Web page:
Needless to say, the post was not well received and it was quickly taken down. But it gives us an insight into how the radio station is willing to treat Yee callously —further damaging his reputation — just to capitalise on the public attention that has been showered on this case.

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Sexual and physical threats made against Amos Yee


16-year old Amos Yee, who is spending the weekend in remand, is again the target of online comments which apparently advocate violence against him.

In particular, sexual violence. Some of these comments rather gleefully and apparently hope Amos Yee would be raped in prison.

Amos Yee has been charged for three counts by the authorities for offending the religious sentiments of Christians, for an obscene cartoon on his blog, and for causing “distress” to some who had viewed the video Amos Yee made on the death of Singapore’s former prime minister, the late Lee Kuan Yew. The charge sheet seems to say this meant Amos Yee had harassed some of those distressed by the video.

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Letter to PA about threat made by alleged grassroots leader

Dear sir / ma’am, I am not sure if you are aware of the incident where a reported grassroots leader from the Telok Blangah area is said to have made a public threat of physical violence against a 16-year old boy who had created and posted an online video about Lee Kuan Yew and the Christian religion.

The grassroots leader, one Jason Tan, posted on Facebook the following threat:

“For me, I would cut his dick and put in his mouth for blemish Jesus Christ”.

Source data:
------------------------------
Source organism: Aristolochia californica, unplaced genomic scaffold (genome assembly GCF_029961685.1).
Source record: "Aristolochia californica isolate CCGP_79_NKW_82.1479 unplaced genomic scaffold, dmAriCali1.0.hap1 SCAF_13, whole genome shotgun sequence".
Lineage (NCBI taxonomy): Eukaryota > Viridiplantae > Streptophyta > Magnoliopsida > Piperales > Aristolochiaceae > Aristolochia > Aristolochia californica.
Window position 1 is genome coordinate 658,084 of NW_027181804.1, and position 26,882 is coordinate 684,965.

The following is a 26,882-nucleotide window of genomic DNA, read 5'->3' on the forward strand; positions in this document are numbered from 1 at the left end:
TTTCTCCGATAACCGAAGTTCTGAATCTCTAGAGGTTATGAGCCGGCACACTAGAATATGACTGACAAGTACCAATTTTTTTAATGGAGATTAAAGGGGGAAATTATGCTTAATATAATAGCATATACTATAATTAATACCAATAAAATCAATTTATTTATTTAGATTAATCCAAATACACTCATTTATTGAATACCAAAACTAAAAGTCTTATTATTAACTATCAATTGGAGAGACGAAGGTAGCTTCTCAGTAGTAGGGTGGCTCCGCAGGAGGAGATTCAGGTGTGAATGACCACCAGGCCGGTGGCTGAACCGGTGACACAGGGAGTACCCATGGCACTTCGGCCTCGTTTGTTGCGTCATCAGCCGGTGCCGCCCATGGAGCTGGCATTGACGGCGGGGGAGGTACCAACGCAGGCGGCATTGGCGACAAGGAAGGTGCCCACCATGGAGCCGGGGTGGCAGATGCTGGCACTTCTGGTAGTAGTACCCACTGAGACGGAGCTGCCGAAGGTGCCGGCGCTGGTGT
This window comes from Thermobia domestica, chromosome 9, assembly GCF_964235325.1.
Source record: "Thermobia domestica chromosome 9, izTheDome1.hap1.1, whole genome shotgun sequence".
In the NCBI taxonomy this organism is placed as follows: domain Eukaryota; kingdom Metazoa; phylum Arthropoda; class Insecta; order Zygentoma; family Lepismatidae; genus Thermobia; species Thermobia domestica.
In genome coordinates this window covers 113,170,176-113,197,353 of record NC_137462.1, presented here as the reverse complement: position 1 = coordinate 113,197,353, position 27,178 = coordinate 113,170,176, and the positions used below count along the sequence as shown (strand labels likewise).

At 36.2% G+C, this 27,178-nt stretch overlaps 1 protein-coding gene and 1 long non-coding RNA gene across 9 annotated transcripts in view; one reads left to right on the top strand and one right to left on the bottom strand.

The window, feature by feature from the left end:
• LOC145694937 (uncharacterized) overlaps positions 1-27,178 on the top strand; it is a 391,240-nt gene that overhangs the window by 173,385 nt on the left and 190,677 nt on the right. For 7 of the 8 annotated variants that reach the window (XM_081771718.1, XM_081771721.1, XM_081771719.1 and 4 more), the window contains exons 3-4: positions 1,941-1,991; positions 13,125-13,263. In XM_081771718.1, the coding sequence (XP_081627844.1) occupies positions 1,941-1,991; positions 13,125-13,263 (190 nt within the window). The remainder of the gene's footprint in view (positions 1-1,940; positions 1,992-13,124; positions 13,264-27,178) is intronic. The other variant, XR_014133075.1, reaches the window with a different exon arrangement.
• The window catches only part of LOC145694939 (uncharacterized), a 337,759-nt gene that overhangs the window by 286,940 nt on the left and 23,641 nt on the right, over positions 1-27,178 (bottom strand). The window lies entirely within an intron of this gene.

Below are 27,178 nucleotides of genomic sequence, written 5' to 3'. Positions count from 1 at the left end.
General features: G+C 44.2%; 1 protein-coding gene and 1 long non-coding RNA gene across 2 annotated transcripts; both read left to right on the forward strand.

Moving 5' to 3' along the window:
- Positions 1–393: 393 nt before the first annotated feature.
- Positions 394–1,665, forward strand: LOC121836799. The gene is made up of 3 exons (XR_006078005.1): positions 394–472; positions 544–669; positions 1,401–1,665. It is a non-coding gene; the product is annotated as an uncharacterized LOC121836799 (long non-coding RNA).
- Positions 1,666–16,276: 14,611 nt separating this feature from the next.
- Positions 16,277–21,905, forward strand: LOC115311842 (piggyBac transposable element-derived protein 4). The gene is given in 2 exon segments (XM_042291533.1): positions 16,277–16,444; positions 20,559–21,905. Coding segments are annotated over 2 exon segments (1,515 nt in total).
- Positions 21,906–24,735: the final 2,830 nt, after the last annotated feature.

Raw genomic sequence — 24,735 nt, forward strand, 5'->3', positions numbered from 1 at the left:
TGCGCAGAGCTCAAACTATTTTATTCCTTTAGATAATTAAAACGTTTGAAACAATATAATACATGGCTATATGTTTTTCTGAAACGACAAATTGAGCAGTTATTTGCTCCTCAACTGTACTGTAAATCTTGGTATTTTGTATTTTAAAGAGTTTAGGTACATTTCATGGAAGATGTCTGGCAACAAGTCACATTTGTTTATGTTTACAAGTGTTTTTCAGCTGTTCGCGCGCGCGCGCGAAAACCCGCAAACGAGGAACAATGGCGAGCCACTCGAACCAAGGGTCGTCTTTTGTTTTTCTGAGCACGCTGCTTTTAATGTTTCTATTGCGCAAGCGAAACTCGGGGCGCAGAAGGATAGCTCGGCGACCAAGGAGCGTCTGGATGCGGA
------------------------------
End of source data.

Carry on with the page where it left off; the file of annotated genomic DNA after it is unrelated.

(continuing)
Pls see here:
http://www.tremeritus.com/…/grassroots-leader-threatens-to…/
http://www.tremeritus.com/…/investigations-on-filipino-edz…/
http://www.tremeritus.com/…/grassroots-leader-removes-face…/

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Police report filed against grassroots leader who threatened Amos Yee online

A concerned Singaporean citizen, Mr Lee, has filed a police report against Jason Tan Kok Whee, believed to be a grassroots leader at Telok Blangah over a statement the latter made online directed at 16-year old Amos Yee.

In his police complaint, Mr Lee said that Mr Tan’s statement is a criminal threat to Yee. Mr Lee added, “I am seriously distressed by Jason Tan’s statement which bears the intention to harm Amos Yee physical and sexually. I have checked the penal code of Singapore and it seems that Jason Tan have breached the laws and should be liable to be arrested and be charged in the courts.”

Mr Lee also explained that Mr Tan has likely breached the law in making that comment against Yee, particularly penal code section 503*, 504, 507 and 508. Mr Lee added that Mr Tan should be punished according to the penal code section 506**.

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To the 20 plus who made police reports against Amos Yee

I wish I knew who you were. I know the name of one of you, a 52-year-old lawyer called Chia Boon Teck, and that’s only because the press interviewed him. This Mr Chia had earlier written to the Straits Times, saying that:

“I have heard many disrespectful jokes and opinions regarding Mr Lee Kuan Yew over the past few weeks.

With his death, let all Singaporeans stop tolerating such disrespectful comments made against Mr Lee and take the individuals who make them to task, by raising the issue with the relevant authorities or the individuals’ respective professional or governing bodies.”

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What Amos Yee is going through is far bigger than just one boy
Reuters/REUTERS - Amos Yee eats a banana as he arrives with his father to the State Courts for a pre-trial conference in Singapore April 17, 2015. The Singaporean has been charged with harassment and insulting a religious group for comments he made on social media about former premier Lee Kuan Yew and Christians soon after Lee's death, authorities said on March 31, 2015. REUTERS/Edgar Su